Thanks~ Chris Peterson

    • That’s a good point, Chris. Some tomatoes have thick skins, others don’t. Many people use paste tomatoes for roasting, but those, I think, are especially likely to have thick skins. With a mix of varieties (I now plant only one of each), I’m unlikely to notice chewy bits of skin. If you have a choice of tomatoes for roasting, perhaps it’s best to pick the ones with cracked skins. The skins crack because they are thin, right?

  2. Hi Linda,
    I use a similar recipe with just olive oil, salt and pepper; that I pass through the medium plate of a large mouli food mill. It’s called roasted tomato essence; because I have lots of wild cherry tomatoes I use those.

  3. Randal Oulton says:

    My current technique, gives me two tomato products:

    – put Costco super heavy-duty tin foil on the rimmed baking sheets (I’m no martyr to clean up);
    – cut tomatoes in half;
    – put cut side down on the foil;
    – roast, 45 to 50 minutes at 225 C (450 F) (put timer on so I don’t forget and make a burnt offering!)
    – take out, let cool, while cooling put more loads in if there are more;
    – when cool enough so that they can be touched comfortably, pinch the skin in the centre and pinch upwards — the entire skin will come off neatly in a microsecond;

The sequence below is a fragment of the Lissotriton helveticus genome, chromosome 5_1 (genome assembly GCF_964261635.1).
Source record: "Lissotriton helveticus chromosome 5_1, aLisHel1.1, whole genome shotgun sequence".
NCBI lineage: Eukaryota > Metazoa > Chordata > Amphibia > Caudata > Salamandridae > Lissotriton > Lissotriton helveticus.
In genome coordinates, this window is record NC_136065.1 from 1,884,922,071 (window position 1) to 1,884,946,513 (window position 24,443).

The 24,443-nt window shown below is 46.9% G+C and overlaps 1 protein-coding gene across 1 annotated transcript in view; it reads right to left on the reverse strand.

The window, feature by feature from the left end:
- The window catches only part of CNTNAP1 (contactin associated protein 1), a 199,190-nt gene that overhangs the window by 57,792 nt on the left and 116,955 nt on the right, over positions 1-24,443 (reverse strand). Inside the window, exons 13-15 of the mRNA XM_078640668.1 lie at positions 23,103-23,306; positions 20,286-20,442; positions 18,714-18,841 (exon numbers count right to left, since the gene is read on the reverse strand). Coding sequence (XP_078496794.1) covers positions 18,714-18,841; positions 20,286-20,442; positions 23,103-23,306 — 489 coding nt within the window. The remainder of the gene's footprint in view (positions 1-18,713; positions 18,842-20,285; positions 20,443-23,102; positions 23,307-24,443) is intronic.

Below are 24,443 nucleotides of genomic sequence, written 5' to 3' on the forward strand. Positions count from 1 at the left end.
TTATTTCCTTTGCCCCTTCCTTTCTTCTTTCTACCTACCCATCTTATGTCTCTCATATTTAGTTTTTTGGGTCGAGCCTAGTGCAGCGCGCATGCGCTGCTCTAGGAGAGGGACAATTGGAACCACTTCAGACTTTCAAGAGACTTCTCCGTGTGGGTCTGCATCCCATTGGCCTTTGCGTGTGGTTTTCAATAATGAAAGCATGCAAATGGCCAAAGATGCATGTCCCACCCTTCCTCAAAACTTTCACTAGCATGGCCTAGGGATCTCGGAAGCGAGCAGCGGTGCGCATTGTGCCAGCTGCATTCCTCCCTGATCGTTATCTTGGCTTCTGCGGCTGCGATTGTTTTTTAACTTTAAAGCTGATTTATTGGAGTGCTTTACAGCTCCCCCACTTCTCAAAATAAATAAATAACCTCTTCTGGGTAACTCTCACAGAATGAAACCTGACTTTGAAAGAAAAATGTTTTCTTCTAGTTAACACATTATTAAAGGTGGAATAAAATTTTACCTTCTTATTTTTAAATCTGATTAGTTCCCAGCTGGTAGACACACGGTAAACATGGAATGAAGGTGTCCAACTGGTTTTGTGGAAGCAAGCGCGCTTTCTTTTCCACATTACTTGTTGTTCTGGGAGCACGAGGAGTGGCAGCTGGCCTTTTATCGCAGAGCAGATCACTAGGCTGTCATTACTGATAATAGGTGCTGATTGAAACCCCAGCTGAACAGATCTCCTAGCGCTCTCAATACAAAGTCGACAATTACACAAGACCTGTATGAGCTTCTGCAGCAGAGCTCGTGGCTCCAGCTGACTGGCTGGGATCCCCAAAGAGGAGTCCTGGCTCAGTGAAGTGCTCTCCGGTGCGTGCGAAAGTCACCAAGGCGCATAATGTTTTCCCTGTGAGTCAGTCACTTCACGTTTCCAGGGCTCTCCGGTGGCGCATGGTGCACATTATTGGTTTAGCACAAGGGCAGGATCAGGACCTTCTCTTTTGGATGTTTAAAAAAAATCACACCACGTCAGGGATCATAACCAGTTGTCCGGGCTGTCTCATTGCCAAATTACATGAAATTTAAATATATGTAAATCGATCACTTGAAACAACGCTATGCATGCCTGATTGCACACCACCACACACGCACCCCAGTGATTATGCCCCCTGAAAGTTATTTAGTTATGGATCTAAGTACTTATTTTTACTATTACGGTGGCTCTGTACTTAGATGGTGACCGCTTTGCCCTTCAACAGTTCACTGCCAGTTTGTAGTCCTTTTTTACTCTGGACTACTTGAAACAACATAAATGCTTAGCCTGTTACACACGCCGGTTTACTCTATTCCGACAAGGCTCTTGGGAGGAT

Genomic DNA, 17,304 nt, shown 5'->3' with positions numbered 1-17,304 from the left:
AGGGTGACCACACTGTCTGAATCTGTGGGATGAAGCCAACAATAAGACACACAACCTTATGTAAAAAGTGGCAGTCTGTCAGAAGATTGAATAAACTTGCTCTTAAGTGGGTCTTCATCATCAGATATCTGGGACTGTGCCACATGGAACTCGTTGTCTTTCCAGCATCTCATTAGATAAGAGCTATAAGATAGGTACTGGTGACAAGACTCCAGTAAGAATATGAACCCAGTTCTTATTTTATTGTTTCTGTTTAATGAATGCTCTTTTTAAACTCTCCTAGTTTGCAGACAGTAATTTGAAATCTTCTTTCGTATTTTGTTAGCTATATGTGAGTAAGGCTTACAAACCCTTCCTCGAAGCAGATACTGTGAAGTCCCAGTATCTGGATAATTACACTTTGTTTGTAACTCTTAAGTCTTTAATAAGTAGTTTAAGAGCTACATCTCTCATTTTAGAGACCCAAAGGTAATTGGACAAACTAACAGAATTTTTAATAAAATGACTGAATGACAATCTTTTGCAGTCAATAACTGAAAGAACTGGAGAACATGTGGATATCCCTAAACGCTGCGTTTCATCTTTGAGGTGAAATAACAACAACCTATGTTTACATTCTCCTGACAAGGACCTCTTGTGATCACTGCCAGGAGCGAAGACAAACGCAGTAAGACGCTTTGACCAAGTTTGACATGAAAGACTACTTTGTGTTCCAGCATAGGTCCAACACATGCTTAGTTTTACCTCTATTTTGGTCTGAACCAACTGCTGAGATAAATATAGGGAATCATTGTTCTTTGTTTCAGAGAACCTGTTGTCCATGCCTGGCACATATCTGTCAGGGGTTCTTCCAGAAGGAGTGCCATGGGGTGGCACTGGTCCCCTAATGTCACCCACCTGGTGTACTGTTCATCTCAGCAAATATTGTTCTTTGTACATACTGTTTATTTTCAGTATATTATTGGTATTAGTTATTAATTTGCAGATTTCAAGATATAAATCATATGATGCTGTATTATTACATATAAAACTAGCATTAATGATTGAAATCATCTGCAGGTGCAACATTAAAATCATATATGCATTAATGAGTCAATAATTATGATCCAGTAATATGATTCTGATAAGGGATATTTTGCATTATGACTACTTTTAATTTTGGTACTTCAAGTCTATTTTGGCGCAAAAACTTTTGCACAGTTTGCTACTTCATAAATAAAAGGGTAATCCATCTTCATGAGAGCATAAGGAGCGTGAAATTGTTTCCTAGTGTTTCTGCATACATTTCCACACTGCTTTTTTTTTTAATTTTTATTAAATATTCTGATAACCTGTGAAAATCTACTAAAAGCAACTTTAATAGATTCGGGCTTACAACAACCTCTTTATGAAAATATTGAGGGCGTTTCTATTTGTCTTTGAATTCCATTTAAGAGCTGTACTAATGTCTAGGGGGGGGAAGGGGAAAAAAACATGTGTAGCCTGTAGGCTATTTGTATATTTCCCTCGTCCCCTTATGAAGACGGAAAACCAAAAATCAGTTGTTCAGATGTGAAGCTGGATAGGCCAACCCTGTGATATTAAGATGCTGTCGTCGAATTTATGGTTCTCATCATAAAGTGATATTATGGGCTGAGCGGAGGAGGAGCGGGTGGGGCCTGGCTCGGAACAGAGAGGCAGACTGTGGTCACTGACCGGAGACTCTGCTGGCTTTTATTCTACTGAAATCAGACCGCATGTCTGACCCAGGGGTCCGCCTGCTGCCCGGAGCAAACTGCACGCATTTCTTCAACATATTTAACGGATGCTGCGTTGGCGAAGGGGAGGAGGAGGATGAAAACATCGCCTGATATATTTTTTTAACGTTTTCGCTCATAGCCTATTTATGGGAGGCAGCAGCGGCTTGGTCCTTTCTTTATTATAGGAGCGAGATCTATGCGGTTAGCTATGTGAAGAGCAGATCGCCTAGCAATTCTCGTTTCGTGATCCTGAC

– set skins in a large measuring jug and set aside (refrigerate if I’m not proceeding with them till the next morning);
    – do whatever it is I am doing with the tomatoes;
    – spread skins out on dehydrator tray;
    – dry till crisp at 125 F / 50 C for 8 to 12 hrs depending on ambient humidity at the time;
    – grind to make roasted tomato skin powder for use as garnishes, in DIY dry mixes, quick tablespoon of tomato paste, etc. Great mixed with parm as a pasta topping sprinkle. There’s a handy usage brochure put out by UCCE Extension with loads more ideas.

    So I get two products for the work of 1, really.

    Mind you if I’m only roasting a dozen tomatoes, there aren’t enough skins to bother running the dehydrator for, those just go into the garden compost.

    You’re right, there does come a time in the season when you just can’t be paid even to haul out again the canners you just packed away for the year, no matter what bonanzas suddenly come your way. I’ve got 2 spare shelves in one of the upright freezers that I have been keeping free for just such “just in cases.”

  4. I know that some people make tomato powder by drying tomatoes until crisp and them grinding them up, but making a powder from tomato skins is new to me. Now I’d like to try both and compare the tastes.Here is a link to an article by the Master Food Preservers of Orange County about using dried tomatoes and tomato powder: https://ucanr.edu/sites/MFPOC/Food_Preservation/Tomatoes/How_to_Use_Dehydrated_Tomatoes/. By the way, the USDA is now warning Extension agents that all of its canning guidelines for tomatoes (including tomato salsa) are intended for peeled tomatoes only. So, for everyone who hates to throw away tomato skins, with all their fiber and nutrients, Randal has a solution for you!